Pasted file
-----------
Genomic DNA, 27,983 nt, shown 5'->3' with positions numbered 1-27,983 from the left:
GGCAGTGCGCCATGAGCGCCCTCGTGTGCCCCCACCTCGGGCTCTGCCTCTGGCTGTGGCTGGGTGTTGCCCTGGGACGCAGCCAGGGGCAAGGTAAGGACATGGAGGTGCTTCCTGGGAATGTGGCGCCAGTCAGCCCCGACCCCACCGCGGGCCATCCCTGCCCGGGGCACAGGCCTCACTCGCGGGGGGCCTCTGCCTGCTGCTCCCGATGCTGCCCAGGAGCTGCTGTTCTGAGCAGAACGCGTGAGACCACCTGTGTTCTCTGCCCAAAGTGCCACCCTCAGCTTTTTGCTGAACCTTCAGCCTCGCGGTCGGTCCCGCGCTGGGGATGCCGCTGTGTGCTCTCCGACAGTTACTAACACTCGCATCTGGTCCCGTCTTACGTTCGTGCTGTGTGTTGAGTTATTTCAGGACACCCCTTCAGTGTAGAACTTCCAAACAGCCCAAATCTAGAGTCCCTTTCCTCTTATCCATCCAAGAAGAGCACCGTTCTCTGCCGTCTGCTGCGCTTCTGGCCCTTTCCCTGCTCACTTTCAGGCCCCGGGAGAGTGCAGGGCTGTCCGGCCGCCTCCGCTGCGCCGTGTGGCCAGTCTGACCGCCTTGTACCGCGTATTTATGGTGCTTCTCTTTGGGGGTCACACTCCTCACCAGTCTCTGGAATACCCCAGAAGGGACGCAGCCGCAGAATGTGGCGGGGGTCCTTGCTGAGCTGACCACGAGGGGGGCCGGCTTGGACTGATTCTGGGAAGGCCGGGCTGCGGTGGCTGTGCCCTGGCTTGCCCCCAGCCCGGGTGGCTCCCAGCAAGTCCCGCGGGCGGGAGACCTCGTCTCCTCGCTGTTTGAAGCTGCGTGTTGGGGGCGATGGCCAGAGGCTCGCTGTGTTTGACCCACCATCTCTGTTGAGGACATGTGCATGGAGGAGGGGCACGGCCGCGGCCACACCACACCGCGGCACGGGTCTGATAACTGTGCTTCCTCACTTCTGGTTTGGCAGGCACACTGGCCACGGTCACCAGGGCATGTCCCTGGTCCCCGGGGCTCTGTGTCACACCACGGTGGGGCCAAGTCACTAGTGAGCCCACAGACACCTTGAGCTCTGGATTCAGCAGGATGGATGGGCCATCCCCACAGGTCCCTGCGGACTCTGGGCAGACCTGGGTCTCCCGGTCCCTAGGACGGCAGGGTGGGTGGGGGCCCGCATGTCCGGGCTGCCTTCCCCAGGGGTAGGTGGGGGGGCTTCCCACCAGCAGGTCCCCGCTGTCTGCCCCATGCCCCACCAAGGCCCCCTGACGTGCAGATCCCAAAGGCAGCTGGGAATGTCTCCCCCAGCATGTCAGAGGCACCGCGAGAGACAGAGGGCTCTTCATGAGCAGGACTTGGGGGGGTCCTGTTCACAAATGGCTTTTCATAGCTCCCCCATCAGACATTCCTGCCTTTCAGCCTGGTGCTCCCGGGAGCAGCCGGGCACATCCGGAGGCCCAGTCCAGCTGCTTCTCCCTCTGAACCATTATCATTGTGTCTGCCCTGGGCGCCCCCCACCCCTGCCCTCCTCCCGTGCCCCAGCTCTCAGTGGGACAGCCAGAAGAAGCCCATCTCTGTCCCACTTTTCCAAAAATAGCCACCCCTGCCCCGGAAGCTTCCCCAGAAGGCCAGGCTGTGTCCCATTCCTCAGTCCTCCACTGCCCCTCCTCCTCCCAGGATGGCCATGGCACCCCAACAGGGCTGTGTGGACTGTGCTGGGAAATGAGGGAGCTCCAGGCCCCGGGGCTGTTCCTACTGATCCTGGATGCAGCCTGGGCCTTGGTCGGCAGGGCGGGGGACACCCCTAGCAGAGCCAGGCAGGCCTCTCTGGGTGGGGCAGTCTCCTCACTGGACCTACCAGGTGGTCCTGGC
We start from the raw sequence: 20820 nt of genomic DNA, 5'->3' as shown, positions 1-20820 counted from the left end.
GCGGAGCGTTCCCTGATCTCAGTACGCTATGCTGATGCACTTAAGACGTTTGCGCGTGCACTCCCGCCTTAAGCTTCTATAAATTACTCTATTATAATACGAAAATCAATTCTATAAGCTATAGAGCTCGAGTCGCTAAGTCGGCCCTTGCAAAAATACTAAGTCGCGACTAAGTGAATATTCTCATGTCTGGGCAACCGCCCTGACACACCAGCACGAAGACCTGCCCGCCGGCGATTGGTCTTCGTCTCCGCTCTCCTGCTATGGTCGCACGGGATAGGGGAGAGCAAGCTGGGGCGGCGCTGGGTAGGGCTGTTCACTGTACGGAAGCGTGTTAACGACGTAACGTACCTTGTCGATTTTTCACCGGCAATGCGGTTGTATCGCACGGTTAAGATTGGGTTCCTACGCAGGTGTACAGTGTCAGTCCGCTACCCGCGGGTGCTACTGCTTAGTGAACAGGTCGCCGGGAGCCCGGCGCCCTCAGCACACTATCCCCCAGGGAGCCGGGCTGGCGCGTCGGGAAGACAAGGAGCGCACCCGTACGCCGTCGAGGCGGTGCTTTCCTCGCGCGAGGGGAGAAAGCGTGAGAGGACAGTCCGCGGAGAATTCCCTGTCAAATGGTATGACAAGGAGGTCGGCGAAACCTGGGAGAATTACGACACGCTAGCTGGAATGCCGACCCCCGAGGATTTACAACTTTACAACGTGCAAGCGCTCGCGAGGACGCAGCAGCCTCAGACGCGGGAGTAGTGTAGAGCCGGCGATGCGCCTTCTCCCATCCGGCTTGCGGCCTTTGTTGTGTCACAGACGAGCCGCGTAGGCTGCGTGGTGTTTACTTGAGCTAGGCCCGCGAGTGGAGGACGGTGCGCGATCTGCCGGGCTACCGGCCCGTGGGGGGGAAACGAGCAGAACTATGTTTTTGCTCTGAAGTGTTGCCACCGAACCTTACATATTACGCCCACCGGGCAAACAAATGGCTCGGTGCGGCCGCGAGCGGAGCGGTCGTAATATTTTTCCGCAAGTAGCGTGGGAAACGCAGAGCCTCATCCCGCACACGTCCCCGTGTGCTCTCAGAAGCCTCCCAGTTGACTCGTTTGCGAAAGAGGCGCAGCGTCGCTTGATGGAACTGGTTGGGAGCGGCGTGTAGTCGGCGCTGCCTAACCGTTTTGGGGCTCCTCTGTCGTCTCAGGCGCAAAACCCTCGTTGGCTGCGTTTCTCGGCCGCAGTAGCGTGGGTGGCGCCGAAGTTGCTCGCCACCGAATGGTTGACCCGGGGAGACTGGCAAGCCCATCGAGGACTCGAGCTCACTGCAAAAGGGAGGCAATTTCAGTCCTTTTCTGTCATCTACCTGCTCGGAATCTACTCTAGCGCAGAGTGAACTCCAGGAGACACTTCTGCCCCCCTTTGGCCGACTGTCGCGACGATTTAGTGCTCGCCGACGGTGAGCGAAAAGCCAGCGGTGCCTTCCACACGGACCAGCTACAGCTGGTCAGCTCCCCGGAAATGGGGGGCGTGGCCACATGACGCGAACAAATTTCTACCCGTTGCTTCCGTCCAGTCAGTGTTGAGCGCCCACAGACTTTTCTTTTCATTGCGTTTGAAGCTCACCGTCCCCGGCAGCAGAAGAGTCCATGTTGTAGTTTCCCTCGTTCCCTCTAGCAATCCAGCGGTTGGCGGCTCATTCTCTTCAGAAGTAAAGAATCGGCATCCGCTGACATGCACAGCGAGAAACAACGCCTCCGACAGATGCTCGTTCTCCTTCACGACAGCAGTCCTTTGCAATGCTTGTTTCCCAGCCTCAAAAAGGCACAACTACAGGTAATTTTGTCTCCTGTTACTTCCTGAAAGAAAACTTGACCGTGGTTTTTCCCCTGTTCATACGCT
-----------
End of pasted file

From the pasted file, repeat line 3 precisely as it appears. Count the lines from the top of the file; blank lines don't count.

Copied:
We start from the raw sequence: 20820 nt of genomic DNA, 5'->3' as shown, positions 1-20820 counted from the left end.